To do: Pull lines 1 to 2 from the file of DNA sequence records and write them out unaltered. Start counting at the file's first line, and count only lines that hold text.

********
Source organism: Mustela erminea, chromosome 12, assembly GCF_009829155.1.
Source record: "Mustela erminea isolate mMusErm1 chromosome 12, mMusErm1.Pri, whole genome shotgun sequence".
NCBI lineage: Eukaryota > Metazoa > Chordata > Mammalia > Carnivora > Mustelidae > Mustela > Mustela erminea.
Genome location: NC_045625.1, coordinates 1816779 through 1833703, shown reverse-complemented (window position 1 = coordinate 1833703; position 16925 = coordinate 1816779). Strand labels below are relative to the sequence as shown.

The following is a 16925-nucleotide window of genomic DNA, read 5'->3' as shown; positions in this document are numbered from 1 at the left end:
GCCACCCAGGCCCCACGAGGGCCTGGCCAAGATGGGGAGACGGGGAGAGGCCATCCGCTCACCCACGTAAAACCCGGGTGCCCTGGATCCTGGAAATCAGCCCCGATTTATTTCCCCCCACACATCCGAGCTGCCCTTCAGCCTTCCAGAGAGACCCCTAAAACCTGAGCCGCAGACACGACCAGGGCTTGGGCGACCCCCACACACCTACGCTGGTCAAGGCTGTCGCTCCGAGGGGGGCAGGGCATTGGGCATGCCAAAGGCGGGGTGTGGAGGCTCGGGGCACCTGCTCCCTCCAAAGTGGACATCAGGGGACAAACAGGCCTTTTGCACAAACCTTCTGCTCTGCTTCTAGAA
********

Source organism: Mustela erminea, chromosome 12, assembly GCF_009829155.1.
Source record: "Mustela erminea isolate mMusErm1 chromosome 12, mMusErm1.Pri, whole genome shotgun sequence".